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A Christmas present from IDC. The latest IDC report, as covered in this News.com article, claims that Linux market share rose 212% in 1998. The number of shipped units (i.e. copies that people actually bought) more than tripled. That comes down to a 17% market share for Linux, and a growth rate that exceeds that of any other operating system on the market. To say that this has been an outstanding year for Linux is to understate things badly. To say that we have just begun is simply the truth.

At the risk of taking too cheap a shot, a quote from the News.com article begs for attention: "Perversely, some of NT's growth is attributable to its weakness in handling multiple tasks. Because it doesn't 'multitask' well, customers are buying multiple copies of NT and spreading functions over separate, discrete servers." There's more good stuff in the article; highly recommended reading. (Thanks to Felix Finch for the pointer to this article).

Bittersweet victories. Consider the following quote from this Network World Fusion article (registration required):

To make his case, Andreessen points to the fact that Linux is the fastest-growing non-Microsoft platform in the industry today. He added that over the next five years other Unix vendors will eventually realize that given their volume shipments they will not have enough money in their cost structures to continue to pay for the development of their own proprietary versions of Unix. According to Andreessen, many like that the Unix vendors will eventually converge on the Intel-chip architecture and will ultimately converge on Linux. "Linux will be the last version of Unix standing," he said.
Mr. Andreessen is just restating a view that a number of us have had for some time: Linux will eventually drive most, if not all, of the proprietary Unix systems out of business. The evidence suggests that this process may be further advanced than some of us may have thought. Signs in that direction include:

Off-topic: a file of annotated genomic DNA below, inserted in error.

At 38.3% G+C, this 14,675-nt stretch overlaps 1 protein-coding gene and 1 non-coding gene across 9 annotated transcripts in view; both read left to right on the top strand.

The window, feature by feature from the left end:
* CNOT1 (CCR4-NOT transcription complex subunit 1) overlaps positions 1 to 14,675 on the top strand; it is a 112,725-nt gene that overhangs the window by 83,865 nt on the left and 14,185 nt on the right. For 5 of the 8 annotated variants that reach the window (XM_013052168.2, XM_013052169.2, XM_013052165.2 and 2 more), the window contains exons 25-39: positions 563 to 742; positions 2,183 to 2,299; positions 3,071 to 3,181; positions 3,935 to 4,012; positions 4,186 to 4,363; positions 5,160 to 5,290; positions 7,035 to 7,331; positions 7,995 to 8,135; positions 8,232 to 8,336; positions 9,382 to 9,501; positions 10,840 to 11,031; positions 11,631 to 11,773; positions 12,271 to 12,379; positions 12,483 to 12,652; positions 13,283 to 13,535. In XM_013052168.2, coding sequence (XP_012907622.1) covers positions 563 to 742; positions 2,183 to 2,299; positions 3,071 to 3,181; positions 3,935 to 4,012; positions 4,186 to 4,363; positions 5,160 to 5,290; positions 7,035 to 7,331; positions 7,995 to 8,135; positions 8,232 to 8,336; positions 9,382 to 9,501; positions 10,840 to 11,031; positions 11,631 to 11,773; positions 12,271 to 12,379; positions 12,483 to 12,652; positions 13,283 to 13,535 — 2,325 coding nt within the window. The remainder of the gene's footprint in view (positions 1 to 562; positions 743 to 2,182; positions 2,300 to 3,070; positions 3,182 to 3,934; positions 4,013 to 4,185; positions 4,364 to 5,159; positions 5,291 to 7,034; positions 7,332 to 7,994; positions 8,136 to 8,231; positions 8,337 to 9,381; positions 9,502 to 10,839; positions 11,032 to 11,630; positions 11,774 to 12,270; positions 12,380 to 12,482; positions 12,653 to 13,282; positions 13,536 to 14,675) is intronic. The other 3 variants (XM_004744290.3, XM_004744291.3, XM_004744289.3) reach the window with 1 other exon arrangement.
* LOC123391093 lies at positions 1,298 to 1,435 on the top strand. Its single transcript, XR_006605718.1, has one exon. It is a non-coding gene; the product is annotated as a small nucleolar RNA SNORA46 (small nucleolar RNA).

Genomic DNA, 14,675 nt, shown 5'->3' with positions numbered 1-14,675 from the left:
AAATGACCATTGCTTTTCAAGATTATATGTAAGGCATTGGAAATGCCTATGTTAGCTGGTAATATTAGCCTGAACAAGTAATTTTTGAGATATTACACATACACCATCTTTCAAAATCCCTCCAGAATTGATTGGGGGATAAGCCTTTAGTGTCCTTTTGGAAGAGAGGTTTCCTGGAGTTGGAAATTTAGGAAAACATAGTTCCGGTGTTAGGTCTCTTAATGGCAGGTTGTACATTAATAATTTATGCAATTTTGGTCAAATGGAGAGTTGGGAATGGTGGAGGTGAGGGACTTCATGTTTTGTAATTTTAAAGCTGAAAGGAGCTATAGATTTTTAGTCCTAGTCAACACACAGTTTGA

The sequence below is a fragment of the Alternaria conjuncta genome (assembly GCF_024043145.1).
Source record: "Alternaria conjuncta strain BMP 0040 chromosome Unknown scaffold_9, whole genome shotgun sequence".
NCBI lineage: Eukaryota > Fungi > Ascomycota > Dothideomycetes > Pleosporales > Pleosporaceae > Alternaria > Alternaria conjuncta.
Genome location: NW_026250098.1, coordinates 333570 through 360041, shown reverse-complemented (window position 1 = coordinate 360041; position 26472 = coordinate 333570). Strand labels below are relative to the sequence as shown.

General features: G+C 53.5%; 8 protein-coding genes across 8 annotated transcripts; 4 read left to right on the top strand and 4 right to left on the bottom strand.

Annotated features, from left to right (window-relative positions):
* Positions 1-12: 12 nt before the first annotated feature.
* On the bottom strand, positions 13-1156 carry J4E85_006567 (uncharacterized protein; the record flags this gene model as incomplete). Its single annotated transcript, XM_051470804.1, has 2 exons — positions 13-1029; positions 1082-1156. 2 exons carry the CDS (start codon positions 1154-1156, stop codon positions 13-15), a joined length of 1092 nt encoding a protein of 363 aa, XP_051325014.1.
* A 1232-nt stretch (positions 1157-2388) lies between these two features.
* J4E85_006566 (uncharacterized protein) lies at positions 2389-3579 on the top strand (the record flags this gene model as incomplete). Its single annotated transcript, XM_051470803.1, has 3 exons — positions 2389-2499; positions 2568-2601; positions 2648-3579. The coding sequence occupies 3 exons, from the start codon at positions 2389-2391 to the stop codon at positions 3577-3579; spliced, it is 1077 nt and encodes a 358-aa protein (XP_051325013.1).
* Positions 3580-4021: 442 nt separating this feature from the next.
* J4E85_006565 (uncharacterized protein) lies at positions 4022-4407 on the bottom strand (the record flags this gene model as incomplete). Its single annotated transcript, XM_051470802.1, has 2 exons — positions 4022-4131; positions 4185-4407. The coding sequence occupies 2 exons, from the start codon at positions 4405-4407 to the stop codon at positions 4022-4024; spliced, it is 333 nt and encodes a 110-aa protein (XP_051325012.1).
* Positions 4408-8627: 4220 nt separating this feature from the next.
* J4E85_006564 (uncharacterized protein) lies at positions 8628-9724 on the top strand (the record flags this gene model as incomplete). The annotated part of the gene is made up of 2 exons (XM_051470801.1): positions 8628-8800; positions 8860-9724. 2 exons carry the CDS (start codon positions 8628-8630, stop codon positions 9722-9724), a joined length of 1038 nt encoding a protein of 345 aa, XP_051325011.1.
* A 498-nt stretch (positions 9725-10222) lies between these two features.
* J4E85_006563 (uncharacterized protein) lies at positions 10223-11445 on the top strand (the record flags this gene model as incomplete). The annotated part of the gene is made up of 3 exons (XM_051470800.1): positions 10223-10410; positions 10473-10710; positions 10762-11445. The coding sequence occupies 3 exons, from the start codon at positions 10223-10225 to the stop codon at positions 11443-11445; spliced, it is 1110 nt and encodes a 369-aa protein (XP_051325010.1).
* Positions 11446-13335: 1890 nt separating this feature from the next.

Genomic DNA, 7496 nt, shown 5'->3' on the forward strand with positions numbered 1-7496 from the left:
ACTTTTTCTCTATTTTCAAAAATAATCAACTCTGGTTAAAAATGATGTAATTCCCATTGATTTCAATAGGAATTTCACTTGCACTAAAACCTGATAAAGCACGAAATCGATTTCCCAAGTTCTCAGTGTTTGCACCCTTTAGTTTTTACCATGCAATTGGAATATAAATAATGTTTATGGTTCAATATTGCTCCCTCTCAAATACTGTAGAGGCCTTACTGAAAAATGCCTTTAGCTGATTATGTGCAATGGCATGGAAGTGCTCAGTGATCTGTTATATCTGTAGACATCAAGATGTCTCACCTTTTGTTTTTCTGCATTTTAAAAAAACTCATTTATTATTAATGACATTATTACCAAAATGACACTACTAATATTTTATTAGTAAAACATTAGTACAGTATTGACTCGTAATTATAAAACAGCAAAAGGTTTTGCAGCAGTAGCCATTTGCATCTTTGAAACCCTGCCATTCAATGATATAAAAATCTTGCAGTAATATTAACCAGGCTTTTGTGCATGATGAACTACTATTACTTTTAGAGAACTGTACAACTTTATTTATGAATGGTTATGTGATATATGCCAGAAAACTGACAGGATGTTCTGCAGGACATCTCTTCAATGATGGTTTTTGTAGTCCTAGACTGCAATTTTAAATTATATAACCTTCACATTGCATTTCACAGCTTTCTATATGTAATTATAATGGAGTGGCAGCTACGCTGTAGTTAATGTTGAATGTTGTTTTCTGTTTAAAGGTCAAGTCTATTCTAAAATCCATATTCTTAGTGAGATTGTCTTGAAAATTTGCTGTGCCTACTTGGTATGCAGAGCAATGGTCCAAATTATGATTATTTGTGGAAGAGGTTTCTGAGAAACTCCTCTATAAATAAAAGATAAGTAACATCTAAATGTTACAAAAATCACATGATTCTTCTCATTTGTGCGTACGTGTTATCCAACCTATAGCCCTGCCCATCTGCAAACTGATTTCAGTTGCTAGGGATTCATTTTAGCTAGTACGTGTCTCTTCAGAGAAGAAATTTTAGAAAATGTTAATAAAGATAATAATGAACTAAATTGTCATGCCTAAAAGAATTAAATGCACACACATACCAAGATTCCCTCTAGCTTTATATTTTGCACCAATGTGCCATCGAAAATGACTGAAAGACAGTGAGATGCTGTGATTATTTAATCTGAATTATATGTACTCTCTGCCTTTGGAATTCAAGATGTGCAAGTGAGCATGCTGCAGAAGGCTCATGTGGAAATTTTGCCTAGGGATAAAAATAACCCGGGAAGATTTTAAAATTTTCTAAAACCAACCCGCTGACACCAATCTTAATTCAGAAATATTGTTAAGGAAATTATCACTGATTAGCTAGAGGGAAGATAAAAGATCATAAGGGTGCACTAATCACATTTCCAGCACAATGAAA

• Most of the hardware vendors with proprietary Unix systems have long since made their deals with Microsoft to run NT on their hardware. Sun is just about the only holdout from this group.

  • The hardware vendors are looking ever harder at Linux. IBM continues to cautiously feel its way into the free software world. SGI has joined Linux International. There are persistent rumors that HP is doing a PA-Risc port. If you believe this TechWeb article, Apple is about to start selling Linux-installed Macs. And, of course, Sun is now actively supporting the development of UltraLinux.

    For an insight into Sun's move, it's worth a look at this ZDNet UK article which claims that Sun's move was a result of their losing an increasing number of sales to Linux/Alpha systems.

  • Other proprietary Unix vendors are getting nervous. Consider this press release from BSDI. Their new product is interesting enough: it's the "Linux Application Platform," an add-on module which allows BSDI to run Linux applications. Their way of selling it: "LAP addresses the biggest barrier to widespread industry adoption of Linux applications -- the lack of a reliable, commercially supported operating system to run them on." One has to wonder just what they think Linux applications run on now.
Thus we see two possible responses to the increasing acceptance of Linux. Hardware vendors may well just embrace another operating system - such as Linux or (alas) NT - if theirs is no longer profitable. Software vendors, instead, may well go into an attack mode. The result may well be a new source of FUD (fear, uncertainty, and doubt) from a camp that had previously been thought of as being friendly.

This situation is a bit sad, in a way. Most of us who have been around for a while came to Linux by way of one or more proprietary Unix systems. We watched Sun and the others push aside the VMS's and VM/370's of the world and bring about widespread adoption of Unix. These Unix systems were a good thing.

The fate of proprietary Unix would likely be little different if there were no Linux on the scene. But, as it is, Linux looks to be the agent that pushes them off the stage. At least they are being displaced by something better: a completely free operating system.

According to this TechWeb article, Apple will start shipping Power Macintoshes with Linux installed. If true, this would be a major step for a company which has generally seen its operating system as its major stock in trade. (Thanks to Con Zymaris for the pointer).

Who is the rightful owner of linuxbiz.com? A number of eyebrows were raised when Ziff-Davis registered this domain recently. But non, perhaps, went up higher than those of Leif Erlingsson, maintainer of the linux-biz mailing list. Leif has sent a note to Ziff-Davis asking them to recognize his claim to the domain, and to not use it without his permission. So far no response from Ziff-Davis has been made public.

Word Perfect 8 should be available for download by the time you read this article; the scheduled release date is Thursday, December 17. See Corel's announcement for download instructions.

Correction: Last week we reported on an Alpha-based cluster being sold in Japan. The news article we had found indicated that the cluster would be running Linux; in fact, it will be running Digital Unix (proprietary Unix isn't dead yet). Nikkei Net ran a correction of their own on this subject.

December 17, 1998


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